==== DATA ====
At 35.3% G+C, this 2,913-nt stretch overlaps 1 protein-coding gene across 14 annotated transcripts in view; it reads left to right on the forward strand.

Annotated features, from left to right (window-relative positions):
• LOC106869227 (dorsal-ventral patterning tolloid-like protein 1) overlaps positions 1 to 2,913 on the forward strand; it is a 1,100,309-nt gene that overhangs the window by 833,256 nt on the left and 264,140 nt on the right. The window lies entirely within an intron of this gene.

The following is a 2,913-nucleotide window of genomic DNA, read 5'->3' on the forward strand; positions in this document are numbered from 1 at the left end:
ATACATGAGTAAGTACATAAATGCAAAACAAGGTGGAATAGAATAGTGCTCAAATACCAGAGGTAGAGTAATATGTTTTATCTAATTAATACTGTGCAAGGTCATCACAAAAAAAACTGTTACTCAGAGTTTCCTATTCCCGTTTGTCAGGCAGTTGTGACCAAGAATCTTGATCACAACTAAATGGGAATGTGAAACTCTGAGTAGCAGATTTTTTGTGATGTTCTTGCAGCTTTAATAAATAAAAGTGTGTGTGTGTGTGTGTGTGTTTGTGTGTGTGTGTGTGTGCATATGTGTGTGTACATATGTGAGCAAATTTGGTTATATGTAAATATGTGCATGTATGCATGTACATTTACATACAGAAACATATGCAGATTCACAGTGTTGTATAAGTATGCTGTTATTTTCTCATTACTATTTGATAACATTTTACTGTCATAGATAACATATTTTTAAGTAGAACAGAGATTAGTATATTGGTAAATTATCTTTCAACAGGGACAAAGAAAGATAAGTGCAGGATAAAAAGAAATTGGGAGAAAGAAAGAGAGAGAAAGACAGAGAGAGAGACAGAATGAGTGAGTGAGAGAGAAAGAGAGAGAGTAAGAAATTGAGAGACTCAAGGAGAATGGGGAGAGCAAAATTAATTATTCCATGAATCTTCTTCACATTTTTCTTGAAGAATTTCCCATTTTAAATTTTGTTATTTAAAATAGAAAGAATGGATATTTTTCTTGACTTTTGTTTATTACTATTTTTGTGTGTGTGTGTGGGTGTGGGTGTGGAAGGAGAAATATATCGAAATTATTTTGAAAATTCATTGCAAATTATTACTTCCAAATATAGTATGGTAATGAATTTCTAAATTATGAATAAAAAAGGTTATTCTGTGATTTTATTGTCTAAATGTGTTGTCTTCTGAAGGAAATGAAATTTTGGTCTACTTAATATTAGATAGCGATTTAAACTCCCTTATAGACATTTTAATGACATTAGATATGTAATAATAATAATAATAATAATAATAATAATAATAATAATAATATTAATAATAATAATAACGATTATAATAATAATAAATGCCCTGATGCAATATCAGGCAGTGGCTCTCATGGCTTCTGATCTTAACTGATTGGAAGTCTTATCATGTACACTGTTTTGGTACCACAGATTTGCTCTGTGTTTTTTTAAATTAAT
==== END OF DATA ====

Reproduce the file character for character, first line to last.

At 35.3% G+C, this 2,913-nt stretch overlaps 1 protein-coding gene across 14 annotated transcripts in view; it reads left to right on the forward strand.

Annotated features, from left to right (window-relative positions):
• LOC106869227 (dorsal-ventral patterning tolloid-like protein 1) overlaps positions 1 to 2,913 on the forward strand; it is a 1,100,309-nt gene that overhangs the window by 833,256 nt on the left and 264,140 nt on the right. The window lies entirely within an intron of this gene.

The following is a 2,913-nucleotide window of genomic DNA, read 5'->3' on the forward strand; positions in this document are numbered from 1 at the left end:
ATACATGAGTAAGTACATAAATGCAAAACAAGGTGGAATAGAATAGTGCTCAAATACCAGAGGTAGAGTAATATGTTTTATCTAATTAATACTGTGCAAGGTCATCACAAAAAAAACTGTTACTCAGAGTTTCCTATTCCCGTTTGTCAGGCAGTTGTGACCAAGAATCTTGATCACAACTAAATGGGAATGTGAAACTCTGAGTAGCAGATTTTTTGTGATGTTCTTGCAGCTTTAATAAATAAAAGTGTGTGTGTGTGTGTGTGTGTTTGTGTGTGTGTGTGTGTGCATATGTGTGTGTACATATGTGAGCAAATTTGGTTATATGTAAATATGTGCATGTATGCATGTACATTTACATACAGAAACATATGCAGATTCACAGTGTTGTATAAGTATGCTGTTATTTTCTCATTACTATTTGATAACATTTTACTGTCATAGATAACATATTTTTAAGTAGAACAGAGATTAGTATATTGGTAAATTATCTTTCAACAGGGACAAAGAAAGATAAGTGCAGGATAAAAAGAAATTGGGAGAAAGAAAGAGAGAGAAAGACAGAGAGAGAGACAGAATGAGTGAGTGAGAGAGAAAGAGAGAGAGTAAGAAATTGAGAGACTCAAGGAGAATGGGGAGAGCAAAATTAATTATTCCATGAATCTTCTTCACATTTTTCTTGAAGAATTTCCCATTTTAAATTTTGTTATTTAAAATAGAAAGAATGGATATTTTTCTTGACTTTTGTTTATTACTATTTTTGTGTGTGTGTGTGGGTGTGGGTGTGGAAGGAGAAATATATCGAAATTATTTTGAAAATTCATTGCAAATTATTACTTCCAAATATAGTATGGTAATGAATTTCTAAATTATGAATAAAAAAGGTTATTCTGTGATTTTATTGTCTAAATGTGTTGTCTTCTGAAGGAAATGAAATTTTGGTCTACTTAATATTAGATAGCGATTTAAACTCCCTTATAGACATTTTAATGACATTAGATATGTAATAATAATAATAATAATAATAATAATAATAATAATAATAATATTAATAATAATAATAACGATTATAATAATAATAAATGCCCTGATGCAATATCAGGCAGTGGCTCTCATGGCTTCTGATCTTAACTGATTGGAAGTCTTATCATGTACACTGTTTTGGTACCACAGATTTGCTCTGTGTTTTTTTAAATTAAT